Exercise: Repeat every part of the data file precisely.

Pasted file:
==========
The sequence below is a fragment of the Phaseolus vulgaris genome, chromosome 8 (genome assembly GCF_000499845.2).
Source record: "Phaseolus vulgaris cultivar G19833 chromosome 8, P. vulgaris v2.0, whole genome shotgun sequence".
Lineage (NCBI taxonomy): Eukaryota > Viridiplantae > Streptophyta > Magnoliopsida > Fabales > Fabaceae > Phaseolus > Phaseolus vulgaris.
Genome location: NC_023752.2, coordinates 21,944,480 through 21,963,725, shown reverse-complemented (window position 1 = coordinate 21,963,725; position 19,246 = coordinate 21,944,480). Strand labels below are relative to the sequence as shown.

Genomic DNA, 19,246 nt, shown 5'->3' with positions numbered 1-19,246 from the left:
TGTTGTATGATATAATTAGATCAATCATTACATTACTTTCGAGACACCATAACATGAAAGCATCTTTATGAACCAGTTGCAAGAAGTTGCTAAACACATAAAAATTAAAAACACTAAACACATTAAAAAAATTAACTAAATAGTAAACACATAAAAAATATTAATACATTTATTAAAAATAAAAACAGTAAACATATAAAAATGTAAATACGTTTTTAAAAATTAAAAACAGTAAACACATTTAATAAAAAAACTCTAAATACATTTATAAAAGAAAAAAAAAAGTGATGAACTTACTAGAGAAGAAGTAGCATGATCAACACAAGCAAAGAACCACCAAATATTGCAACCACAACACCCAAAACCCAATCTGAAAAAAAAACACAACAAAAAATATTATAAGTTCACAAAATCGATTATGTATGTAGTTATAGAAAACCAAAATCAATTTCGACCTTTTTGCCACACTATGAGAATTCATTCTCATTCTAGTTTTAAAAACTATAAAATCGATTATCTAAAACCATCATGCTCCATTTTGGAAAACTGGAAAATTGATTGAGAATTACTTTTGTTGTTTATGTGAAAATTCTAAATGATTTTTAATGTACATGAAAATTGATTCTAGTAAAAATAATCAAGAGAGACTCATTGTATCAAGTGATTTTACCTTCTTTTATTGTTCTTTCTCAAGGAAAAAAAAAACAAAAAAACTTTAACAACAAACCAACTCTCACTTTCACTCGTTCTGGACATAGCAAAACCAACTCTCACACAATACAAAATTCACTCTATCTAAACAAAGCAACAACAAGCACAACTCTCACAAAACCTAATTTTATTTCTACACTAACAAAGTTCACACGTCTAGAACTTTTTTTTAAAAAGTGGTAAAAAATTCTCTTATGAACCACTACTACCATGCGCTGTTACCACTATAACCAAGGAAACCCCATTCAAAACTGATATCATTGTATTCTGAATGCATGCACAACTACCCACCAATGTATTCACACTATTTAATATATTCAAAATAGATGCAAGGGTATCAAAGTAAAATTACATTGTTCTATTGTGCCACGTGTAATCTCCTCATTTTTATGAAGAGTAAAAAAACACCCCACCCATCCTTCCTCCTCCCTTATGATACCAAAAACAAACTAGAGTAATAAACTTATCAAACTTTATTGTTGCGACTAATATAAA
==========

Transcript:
The sequence below is a fragment of the Phaseolus vulgaris genome, chromosome 8 (genome assembly GCF_000499845.2).
Source record: "Phaseolus vulgaris cultivar G19833 chromosome 8, P. vulgaris v2.0, whole genome shotgun sequence".
Lineage (NCBI taxonomy): Eukaryota > Viridiplantae > Streptophyta > Magnoliopsida > Fabales > Fabaceae > Phaseolus > Phaseolus vulgaris.
Genome location: NC_023752.2, coordinates 21,944,480 through 21,963,725, shown reverse-complemented (window position 1 = coordinate 21,963,725; position 19,246 = coordinate 21,944,480). Strand labels below are relative to the sequence as shown.

Genomic DNA, 19,246 nt, shown 5'->3' with positions numbered 1-19,246 from the left:
TGTTGTATGATATAATTAGATCAATCATTACATTACTTTCGAGACACCATAACATGAAAGCATCTTTATGAACCAGTTGCAAGAAGTTGCTAAACACATAAAAATTAAAAACACTAAACACATTAAAAAAATTAACTAAATAGTAAACACATAAAAAATATTAATACATTTATTAAAAATAAAAACAGTAAACATATAAAAATGTAAATACGTTTTTAAAAATTAAAAACAGTAAACACATTTAATAAAAAAACTCTAAATACATTTATAAAAGAAAAAAAAAAGTGATGAACTTACTAGAGAAGAAGTAGCATGATCAACACAAGCAAAGAACCACCAAATATTGCAACCACAACACCCAAAACCCAATCTGAAAAAAAAACACAACAAAAAATATTATAAGTTCACAAAATCGATTATGTATGTAGTTATAGAAAACCAAAATCAATTTCGACCTTTTTGCCACACTATGAGAATTCATTCTCATTCTAGTTTTAAAAACTATAAAATCGATTATCTAAAACCATCATGCTCCATTTTGGAAAACTGGAAAATTGATTGAGAATTACTTTTGTTGTTTATGTGAAAATTCTAAATGATTTTTAATGTACATGAAAATTGATTCTAGTAAAAATAATCAAGAGAGACTCATTGTATCAAGTGATTTTACCTTCTTTTATTGTTCTTTCTCAAGGAAAAAAAAAACAAAAAAACTTTAACAACAAACCAACTCTCACTTTCACTCGTTCTGGACATAGCAAAACCAACTCTCACACAATACAAAATTCACTCTATCTAAACAAAGCAACAACAAGCACAACTCTCACAAAACCTAATTTTATTTCTACACTAACAAAGTTCACACGTCTAGAACTTTTTTTTAAAAAGTGGTAAAAAATTCTCTTATGAACCACTACTACCATGCGCTGTTACCACTATAACCAAGGAAACCCCATTCAAAACTGATATCATTGTATTCTGAATGCATGCACAACTACCCACCAATGTATTCACACTATTTAATATATTCAAAATAGATGCAAGGGTATCAAAGTAAAATTACATTGTTCTATTGTGCCACGTGTAATCTCCTCATTTTTATGAAGAGTAAAAAAACACCCCACCCATCCTTCCTCCTCCCTTATGATACCAAAAACAAACTAGAGTAATAAACTTATCAAACTTTATTGTTGCGACTAATATAAA